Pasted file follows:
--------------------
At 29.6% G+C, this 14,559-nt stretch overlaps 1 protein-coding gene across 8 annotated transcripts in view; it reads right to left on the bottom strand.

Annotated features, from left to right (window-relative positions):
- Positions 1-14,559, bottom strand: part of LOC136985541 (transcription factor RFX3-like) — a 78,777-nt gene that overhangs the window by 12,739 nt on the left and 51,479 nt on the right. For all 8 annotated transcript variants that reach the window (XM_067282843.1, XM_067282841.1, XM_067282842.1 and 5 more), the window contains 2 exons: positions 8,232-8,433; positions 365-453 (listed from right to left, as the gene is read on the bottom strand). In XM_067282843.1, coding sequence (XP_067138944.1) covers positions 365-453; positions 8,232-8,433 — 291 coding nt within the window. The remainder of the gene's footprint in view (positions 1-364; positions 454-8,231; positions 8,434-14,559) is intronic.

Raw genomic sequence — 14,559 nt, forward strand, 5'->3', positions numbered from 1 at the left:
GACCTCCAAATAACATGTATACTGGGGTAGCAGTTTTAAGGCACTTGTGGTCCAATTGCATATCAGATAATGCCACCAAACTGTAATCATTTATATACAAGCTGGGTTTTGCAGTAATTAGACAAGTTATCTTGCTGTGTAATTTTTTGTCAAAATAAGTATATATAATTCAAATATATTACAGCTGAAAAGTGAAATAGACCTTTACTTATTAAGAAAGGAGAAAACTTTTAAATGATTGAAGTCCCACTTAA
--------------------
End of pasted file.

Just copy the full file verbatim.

At 29.6% G+C, this 14,559-nt stretch overlaps 1 protein-coding gene across 8 annotated transcripts in view; it reads right to left on the bottom strand.

Annotated features, from left to right (window-relative positions):
- Positions 1-14,559, bottom strand: part of LOC136985541 (transcription factor RFX3-like) — a 78,777-nt gene that overhangs the window by 12,739 nt on the left and 51,479 nt on the right. For all 8 annotated transcript variants that reach the window (XM_067282843.1, XM_067282841.1, XM_067282842.1 and 5 more), the window contains 2 exons: positions 8,232-8,433; positions 365-453 (listed from right to left, as the gene is read on the bottom strand). In XM_067282843.1, coding sequence (XP_067138944.1) covers positions 365-453; positions 8,232-8,433 — 291 coding nt within the window. The remainder of the gene's footprint in view (positions 1-364; positions 454-8,231; positions 8,434-14,559) is intronic.

Raw genomic sequence — 14,559 nt, forward strand, 5'->3', positions numbered from 1 at the left:
GACCTCCAAATAACATGTATACTGGGGTAGCAGTTTTAAGGCACTTGTGGTCCAATTGCATATCAGATAATGCCACCAAACTGTAATCATTTATATACAAGCTGGGTTTTGCAGTAATTAGACAAGTTATCTTGCTGTGTAATTTTTTGTCAAAATAAGTATATATAATTCAAATATATTACAGCTGAAAAGTGAAATAGACCTTTACTTATTAAGAAAGGAGAAAACTTTTAAATGATTGAAGTCCCACTTAA